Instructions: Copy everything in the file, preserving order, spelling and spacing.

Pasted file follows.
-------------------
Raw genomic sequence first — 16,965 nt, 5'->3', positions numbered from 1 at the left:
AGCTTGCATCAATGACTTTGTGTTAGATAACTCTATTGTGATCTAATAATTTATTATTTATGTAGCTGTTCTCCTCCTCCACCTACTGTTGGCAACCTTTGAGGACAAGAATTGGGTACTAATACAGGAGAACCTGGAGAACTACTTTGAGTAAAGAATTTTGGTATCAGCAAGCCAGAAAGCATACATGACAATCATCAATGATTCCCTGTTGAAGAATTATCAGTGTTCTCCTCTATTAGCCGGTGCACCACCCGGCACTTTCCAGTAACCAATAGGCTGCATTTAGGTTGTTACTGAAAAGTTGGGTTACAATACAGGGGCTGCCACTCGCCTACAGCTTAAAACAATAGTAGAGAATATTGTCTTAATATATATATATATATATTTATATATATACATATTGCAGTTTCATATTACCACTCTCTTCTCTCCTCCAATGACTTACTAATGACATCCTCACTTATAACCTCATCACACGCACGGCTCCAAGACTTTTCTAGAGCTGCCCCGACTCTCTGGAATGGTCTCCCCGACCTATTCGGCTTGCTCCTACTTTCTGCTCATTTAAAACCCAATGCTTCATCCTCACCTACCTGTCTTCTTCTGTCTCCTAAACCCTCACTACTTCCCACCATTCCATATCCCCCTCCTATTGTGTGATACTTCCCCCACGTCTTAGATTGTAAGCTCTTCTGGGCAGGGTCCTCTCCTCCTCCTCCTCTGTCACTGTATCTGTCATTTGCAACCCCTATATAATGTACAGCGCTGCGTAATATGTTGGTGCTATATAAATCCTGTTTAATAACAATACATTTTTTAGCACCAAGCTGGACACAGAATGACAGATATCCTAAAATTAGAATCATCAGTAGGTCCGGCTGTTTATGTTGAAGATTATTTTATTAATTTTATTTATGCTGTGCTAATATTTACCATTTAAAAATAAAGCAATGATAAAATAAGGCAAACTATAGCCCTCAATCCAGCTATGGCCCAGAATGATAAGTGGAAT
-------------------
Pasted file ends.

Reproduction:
Raw genomic sequence first — 16,965 nt, 5'->3', positions numbered from 1 at the left:
AGCTTGCATCAATGACTTTGTGTTAGATAACTCTATTGTGATCTAATAATTTATTATTTATGTAGCTGTTCTCCTCCTCCACCTACTGTTGGCAACCTTTGAGGACAAGAATTGGGTACTAATACAGGAGAACCTGGAGAACTACTTTGAGTAAAGAATTTTGGTATCAGCAAGCCAGAAAGCATACATGACAATCATCAATGATTCCCTGTTGAAGAATTATCAGTGTTCTCCTCTATTAGCCGGTGCACCACCCGGCACTTTCCAGTAACCAATAGGCTGCATTTAGGTTGTTACTGAAAAGTTGGGTTACAATACAGGGGCTGCCACTCGCCTACAGCTTAAAACAATAGTAGAGAATATTGTCTTAATATATATATATATATATTTATATATATACATATTGCAGTTTCATATTACCACTCTCTTCTCTCCTCCAATGACTTACTAATGACATCCTCACTTATAACCTCATCACACGCACGGCTCCAAGACTTTTCTAGAGCTGCCCCGACTCTCTGGAATGGTCTCCCCGACCTATTCGGCTTGCTCCTACTTTCTGCTCATTTAAAACCCAATGCTTCATCCTCACCTACCTGTCTTCTTCTGTCTCCTAAACCCTCACTACTTCCCACCATTCCATATCCCCCTCCTATTGTGTGATACTTCCCCCACGTCTTAGATTGTAAGCTCTTCTGGGCAGGGTCCTCTCCTCCTCCTCCTCTGTCACTGTATCTGTCATTTGCAACCCCTATATAATGTACAGCGCTGCGTAATATGTTGGTGCTATATAAATCCTGTTTAATAACAATACATTTTTTAGCACCAAGCTGGACACAGAATGACAGATATCCTAAAATTAGAATCATCAGTAGGTCCGGCTGTTTATGTTGAAGATTATTTTATTAATTTTATTTATGCTGTGCTAATATTTACCATTTAAAAATAAAGCAATGATAAAATAAGGCAAACTATAGCCCTCAATCCAGCTATGGCCCAGAATGATAAGTGGAAT